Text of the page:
This boosted the ongoing four week rolling comparison to the same period three years ago to 75 percent. That will mark a high point for a while — next week will face off against “Captain Marvel,” which in 2019 opened at $153 million.

The best news for “The Batman” is what appears to be a positive first reaction. Its “A-” Cinemascore bests the weak “B” grade for “B v S.” This shows up in the Saturday versus Friday plus preview gross drop. This time the fall was 24 percent compared to 38 percent in 2016. That bodes well that it could top $300 million, more so with the clear field ahead this month.

What this opening reasserts is that top-flight high expense (the budget premarketing here a reported $200 million) is the best way to ensure a big gross. But at the same time, the disparity between this type of blockbuster and all movies, and the gap of time between similar titles, along with few mid-level successes at the same time, remains a major issue for theaters.

Fortunately the rest of the year looks to provide several other titles opening over $100 million. But these need backup. Theaters are of a pace this year to struggle to gross 75 percent as much as 2019. A 25 percent drop in business (the projected result; at this point it is barely above 50 percent for 2022 so far) is enough to sustain theaters, but not a sign of a healthy business.

Despite top-flight competition, holdovers did well overall. “Spider-Man” fell only 24 percent on its way to an over $800 million domestic total. The third weekend of “Dog” (United Artists) dropped 41 percent to reach $40 million. “Uncharted” (Sony) reached $100 million, in second spot, down 52 percent.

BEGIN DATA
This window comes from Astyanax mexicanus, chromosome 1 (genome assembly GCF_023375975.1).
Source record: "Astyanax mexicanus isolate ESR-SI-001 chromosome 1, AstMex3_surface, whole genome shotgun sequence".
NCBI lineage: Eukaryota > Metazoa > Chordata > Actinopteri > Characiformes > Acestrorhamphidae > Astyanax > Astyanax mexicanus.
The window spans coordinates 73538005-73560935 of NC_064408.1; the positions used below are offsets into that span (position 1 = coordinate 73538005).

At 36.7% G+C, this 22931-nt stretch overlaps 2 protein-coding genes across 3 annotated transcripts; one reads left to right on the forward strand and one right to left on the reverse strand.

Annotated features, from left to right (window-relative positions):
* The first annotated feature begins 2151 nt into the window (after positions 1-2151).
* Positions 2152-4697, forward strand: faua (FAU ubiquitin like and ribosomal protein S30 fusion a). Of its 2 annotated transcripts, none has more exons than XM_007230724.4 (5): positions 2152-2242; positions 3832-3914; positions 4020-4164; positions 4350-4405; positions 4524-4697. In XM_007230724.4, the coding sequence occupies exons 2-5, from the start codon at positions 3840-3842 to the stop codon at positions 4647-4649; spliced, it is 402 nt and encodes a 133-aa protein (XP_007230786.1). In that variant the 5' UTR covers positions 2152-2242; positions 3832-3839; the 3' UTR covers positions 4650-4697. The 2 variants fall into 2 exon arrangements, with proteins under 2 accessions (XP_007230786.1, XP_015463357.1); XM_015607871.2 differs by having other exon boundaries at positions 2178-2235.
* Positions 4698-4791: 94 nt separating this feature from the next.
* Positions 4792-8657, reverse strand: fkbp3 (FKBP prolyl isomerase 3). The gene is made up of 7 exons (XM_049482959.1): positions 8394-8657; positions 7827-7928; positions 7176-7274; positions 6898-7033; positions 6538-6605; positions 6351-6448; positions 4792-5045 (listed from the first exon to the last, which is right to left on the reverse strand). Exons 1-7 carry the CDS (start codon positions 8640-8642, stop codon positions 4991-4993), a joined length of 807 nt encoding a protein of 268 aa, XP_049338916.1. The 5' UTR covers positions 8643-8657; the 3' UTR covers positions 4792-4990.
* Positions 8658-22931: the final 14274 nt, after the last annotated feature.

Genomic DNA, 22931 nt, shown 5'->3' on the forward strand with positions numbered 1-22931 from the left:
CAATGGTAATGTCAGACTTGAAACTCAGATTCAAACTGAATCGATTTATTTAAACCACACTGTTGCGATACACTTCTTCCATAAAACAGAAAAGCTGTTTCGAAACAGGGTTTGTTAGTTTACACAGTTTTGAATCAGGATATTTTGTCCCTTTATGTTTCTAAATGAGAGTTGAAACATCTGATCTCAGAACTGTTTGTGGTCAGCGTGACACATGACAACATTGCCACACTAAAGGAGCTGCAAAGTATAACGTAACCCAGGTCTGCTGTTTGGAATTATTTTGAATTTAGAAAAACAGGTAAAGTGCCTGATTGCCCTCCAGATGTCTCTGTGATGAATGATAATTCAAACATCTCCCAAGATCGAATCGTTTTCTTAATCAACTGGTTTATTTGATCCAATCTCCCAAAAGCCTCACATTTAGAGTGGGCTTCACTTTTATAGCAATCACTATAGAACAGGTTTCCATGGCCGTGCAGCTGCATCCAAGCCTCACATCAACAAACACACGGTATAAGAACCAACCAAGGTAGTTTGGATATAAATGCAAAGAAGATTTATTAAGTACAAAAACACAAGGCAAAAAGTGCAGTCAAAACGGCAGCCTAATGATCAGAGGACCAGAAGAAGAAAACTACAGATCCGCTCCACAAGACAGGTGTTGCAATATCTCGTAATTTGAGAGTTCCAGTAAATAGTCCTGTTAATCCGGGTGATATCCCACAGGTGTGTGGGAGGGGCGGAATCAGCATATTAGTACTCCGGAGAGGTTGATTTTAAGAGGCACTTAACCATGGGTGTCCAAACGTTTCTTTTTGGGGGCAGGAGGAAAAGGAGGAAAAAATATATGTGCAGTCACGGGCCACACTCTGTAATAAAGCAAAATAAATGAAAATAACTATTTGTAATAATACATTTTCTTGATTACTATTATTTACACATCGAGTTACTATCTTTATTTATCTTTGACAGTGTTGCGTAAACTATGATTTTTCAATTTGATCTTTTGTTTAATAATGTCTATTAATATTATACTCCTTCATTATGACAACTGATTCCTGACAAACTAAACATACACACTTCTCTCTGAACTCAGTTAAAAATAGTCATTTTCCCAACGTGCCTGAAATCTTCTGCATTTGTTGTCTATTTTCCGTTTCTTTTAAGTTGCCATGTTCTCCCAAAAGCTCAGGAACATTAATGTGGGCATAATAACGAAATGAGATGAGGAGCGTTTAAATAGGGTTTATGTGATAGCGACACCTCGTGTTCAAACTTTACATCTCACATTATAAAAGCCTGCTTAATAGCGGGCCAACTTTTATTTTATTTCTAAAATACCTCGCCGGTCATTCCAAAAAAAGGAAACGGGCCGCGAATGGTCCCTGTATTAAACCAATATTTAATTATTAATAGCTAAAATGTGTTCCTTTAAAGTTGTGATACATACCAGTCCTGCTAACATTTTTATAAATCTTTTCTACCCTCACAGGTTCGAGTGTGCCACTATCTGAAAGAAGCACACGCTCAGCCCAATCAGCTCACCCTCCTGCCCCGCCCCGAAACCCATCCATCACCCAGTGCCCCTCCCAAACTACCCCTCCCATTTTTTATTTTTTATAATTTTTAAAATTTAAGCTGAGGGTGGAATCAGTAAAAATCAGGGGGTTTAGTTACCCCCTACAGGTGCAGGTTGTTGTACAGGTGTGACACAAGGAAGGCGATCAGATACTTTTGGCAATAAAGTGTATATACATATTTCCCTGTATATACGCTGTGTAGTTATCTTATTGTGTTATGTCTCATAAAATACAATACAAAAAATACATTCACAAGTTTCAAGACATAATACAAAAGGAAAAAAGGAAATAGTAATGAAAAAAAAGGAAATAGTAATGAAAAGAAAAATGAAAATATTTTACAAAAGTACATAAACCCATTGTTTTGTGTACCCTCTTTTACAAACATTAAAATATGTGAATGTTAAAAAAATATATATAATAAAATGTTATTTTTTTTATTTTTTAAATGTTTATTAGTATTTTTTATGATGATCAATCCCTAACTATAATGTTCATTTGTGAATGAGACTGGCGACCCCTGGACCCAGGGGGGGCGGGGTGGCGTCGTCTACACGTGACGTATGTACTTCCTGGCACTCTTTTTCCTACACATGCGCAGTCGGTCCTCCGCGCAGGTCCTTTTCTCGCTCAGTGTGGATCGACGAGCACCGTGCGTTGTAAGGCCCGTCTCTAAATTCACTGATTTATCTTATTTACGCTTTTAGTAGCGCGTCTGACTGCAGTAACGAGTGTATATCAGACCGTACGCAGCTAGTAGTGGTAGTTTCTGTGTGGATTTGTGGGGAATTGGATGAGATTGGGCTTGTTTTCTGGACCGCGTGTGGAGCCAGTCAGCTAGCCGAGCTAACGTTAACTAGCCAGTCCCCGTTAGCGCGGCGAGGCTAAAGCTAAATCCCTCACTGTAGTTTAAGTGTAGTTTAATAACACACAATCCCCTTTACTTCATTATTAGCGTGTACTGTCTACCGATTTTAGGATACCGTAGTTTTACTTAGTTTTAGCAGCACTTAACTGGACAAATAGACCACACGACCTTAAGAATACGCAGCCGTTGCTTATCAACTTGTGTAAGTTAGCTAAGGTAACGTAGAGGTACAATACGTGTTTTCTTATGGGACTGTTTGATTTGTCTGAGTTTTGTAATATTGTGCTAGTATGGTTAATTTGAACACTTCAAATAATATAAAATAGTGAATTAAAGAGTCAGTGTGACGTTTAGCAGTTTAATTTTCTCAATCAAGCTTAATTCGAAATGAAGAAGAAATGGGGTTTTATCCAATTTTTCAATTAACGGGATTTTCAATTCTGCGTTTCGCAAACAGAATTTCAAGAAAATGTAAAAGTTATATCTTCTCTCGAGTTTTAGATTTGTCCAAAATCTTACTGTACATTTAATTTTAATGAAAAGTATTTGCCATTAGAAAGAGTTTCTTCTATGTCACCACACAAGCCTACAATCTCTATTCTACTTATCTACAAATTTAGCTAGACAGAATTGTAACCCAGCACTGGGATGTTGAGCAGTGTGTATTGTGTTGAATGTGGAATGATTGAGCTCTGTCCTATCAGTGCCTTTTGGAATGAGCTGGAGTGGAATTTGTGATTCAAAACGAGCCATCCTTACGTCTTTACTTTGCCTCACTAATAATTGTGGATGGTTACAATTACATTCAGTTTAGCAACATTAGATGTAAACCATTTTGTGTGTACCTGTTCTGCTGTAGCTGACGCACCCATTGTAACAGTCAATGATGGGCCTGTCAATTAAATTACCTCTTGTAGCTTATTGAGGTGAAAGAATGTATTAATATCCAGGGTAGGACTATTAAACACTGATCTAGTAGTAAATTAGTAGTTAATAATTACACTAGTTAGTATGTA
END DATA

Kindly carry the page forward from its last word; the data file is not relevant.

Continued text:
The three decently performing subtitled films in Oscar contention — “The Worst Person in the World” (Neon), “Parallel Mothers” (Sony Pictures Classics), and “Drive My Car” (Janus) — all are at or about $2 million. These titles stand out in the still weak specialized field. All but “Worst” are available at home now, as is “After Yang” (A24), Kogonada’s acclaimed film with Colin Farrell’s second role opening this week.

A24 reports the 24 theaters playing ‘After Yang’ took in $47,000. That suggests nearly all of its viewing will not be in theaters.

The Top Ten

1. The Batman (Warner Bros.) NEW – Cinemascore: A-; Metacritic: 72; Est. budget: $200 million

$128,500,000 in 4,417 theaters; PTA (per theater average): $29,092; Cumulative: $128,500,000